Hood Herbalism is the internet phenomenon bringing herbal education to birth work
Berenice Dimas, a doula and herbalist from East L.A., is full of the wisdom of those who came before. Here’s a sample:
For resilience during pregnancy, dandelion essence.
To provide iron and minerals in preparation for birth, alfalfa, Mexican honeysuckle, moringa.
To help with milk flow and nutrients after birth, blue corn atole.
To offer gratitude when harvesting plants: prayer, blood, water, compost, song.
These aren’t your average pre- and postnatal prescriptions. But Dimas isn’t your average herbalist. The founder of Hood Herbalism, which offers community-based herbal education to Black, Indigenous and other people of color, Dimas travels up and down the state teaching thousands of people to connect with the plants around them. Her Instagram channel offers nearly 60,000 followers recipes, re-shares of plant-inspired art and quotes, and glimpses into her hands-on herbal medicine work with groups of all ages.
Recently she has been marrying her deep herbal medicine knowledge with midwifery training, an undertaking she says was born from repeatedly witnessing racist treatments in hospital rooms that contribute to high infant and maternal mortality rates for people of color.
Now Dimas is virtually guiding an expanding network of BIPOC birth workers to make plants their allies by digging into the dirt and their own family’s ancestral traditions.
Dimas’ own roots in herbal medicine come from her mother, but she formalized her practice after learning from traditional herbalists in Mexico and Western herbalists in the U.S. Since hosting her first class in a friend’s East L.A. backyard six years ago, the 36-year-old has focused on equipping BIPOC communities with accessible plant remedies to address the health concerns most impacting them.
For Black, Indigenous and some Latinx communities, death from causes related to childbirth is disproportionately high in a country that already ranks worst among other wealthy nations in maternal care. Expanding a range of birth settings with access to doulas and midwives is one way advocates hope to close the gap, and birth workers are reaching for as many tools as they can get to address the crisis. Accessible, culturally relevant plant medicine is one of them.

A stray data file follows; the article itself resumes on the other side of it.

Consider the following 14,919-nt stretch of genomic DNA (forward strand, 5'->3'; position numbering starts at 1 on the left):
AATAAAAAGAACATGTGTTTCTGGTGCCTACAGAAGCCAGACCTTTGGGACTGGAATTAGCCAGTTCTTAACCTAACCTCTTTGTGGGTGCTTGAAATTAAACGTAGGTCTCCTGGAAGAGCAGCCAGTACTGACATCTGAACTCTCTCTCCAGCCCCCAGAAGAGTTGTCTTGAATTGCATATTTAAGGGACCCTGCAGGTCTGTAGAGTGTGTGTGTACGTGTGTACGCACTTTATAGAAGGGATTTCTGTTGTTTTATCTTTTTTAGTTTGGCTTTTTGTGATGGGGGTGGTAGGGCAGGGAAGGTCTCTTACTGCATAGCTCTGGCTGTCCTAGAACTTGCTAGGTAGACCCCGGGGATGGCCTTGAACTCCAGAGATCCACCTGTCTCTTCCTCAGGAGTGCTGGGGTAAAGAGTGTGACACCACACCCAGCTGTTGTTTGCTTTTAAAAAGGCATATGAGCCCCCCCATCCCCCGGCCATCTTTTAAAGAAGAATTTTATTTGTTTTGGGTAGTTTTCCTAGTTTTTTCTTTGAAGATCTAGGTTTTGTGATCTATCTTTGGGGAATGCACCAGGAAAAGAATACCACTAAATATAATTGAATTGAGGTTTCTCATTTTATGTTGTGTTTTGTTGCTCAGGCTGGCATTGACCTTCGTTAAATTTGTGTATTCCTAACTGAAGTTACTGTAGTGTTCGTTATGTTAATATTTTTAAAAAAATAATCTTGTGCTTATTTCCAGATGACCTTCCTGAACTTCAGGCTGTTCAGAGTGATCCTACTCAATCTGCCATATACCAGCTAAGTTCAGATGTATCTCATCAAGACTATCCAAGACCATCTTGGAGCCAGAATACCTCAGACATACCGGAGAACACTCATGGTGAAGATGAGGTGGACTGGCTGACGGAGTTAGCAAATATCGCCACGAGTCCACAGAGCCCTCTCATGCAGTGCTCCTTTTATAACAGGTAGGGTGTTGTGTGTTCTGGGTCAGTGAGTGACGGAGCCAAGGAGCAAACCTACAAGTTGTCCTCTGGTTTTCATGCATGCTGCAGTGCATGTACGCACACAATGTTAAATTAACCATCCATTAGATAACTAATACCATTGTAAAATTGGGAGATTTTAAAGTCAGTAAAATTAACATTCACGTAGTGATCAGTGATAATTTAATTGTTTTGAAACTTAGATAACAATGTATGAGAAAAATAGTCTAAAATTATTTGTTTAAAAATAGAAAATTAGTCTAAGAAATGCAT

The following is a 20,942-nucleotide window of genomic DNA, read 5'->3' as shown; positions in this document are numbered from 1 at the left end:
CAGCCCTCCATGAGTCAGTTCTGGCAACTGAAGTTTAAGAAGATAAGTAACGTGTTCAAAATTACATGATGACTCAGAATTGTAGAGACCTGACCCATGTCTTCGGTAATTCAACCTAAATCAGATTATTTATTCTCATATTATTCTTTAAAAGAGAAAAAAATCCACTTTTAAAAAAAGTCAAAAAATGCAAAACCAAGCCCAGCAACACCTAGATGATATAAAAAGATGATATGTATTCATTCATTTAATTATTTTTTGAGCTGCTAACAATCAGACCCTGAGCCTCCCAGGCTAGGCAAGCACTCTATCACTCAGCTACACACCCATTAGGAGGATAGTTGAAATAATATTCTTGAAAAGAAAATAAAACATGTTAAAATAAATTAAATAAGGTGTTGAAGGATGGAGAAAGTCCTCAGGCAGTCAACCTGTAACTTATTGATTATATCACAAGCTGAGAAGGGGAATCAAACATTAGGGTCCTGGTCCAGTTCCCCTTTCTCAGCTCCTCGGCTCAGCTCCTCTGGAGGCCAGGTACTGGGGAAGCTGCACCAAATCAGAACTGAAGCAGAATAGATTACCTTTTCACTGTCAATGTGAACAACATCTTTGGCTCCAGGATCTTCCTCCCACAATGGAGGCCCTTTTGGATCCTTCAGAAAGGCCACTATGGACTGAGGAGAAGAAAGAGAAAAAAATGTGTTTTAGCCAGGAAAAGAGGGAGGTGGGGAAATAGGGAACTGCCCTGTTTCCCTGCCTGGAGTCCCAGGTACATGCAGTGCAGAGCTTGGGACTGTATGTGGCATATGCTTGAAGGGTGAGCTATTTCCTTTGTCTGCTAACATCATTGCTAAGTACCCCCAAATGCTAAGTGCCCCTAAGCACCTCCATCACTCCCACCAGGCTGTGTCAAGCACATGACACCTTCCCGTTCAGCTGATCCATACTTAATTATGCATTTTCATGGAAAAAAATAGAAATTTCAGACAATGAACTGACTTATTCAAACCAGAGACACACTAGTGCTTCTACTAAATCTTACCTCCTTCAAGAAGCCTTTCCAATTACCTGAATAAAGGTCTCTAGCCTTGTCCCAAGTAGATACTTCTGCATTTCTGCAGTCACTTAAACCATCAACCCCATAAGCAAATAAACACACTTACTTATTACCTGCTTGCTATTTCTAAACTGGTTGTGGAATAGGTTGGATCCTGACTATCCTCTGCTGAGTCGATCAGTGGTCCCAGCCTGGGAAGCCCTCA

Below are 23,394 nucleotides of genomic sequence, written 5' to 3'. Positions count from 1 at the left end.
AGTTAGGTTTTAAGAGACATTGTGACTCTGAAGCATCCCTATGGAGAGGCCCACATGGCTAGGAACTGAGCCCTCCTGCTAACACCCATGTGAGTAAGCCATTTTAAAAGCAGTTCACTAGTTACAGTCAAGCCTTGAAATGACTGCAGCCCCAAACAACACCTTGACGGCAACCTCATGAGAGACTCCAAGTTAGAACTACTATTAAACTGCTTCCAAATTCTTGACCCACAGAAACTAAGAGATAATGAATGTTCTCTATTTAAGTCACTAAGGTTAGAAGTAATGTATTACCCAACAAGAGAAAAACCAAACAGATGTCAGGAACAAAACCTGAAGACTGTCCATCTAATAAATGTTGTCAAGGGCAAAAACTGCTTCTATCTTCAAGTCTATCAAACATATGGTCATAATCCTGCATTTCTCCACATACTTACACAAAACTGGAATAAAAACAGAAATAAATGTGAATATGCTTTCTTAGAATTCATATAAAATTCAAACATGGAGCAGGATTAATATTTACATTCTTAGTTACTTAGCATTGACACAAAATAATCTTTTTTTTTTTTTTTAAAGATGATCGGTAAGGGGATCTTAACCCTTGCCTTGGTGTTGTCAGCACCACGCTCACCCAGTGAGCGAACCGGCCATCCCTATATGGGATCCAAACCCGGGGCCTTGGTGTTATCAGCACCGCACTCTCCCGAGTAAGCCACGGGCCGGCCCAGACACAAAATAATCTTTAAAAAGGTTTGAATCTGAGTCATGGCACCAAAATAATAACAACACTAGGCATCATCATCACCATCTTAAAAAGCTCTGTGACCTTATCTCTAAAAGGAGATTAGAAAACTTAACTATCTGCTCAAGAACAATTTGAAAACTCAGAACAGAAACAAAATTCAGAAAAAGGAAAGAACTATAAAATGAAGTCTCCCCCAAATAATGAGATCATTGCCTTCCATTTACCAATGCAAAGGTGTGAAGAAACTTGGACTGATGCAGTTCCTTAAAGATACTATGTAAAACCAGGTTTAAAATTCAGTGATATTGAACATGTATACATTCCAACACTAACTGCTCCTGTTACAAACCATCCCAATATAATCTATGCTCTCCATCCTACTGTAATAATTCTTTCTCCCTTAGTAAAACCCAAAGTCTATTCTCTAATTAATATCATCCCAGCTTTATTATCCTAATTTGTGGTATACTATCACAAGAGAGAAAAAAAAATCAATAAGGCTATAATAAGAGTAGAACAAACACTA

Dimas says her relationship with plants began before she started her business, before she knew how to name the medicine that cured her fevers or infections as a child. It began with her great grandmothers, who passed down Indigenous plant remedies from Mexico until they landed in a container garden in El Monte, a largely Latinx city in the San Gabriel Valley.
Born in Mexico City, Dimas moved to L.A. with her family when she was 3. Her mother had a penchant for using her potted plants to cure ailments for family and neighbors. The practice was not only natural; it was also safer and more efficient than wrestling with a new language or an unfamiliar hospital system.
Later, while Dimas was teaching high school in the Bay Area, she came across classes that put a label on the wisdom she grew up with: herbal medicine. She dived into what she calls spirit work, helping clients heal from shock or trauma with herb-laced spiritual cleansings known as limpias. She moved back to L.A. to nourish the city that raised her; the business name is a nod to the resourcefulness of the hoods she has called home.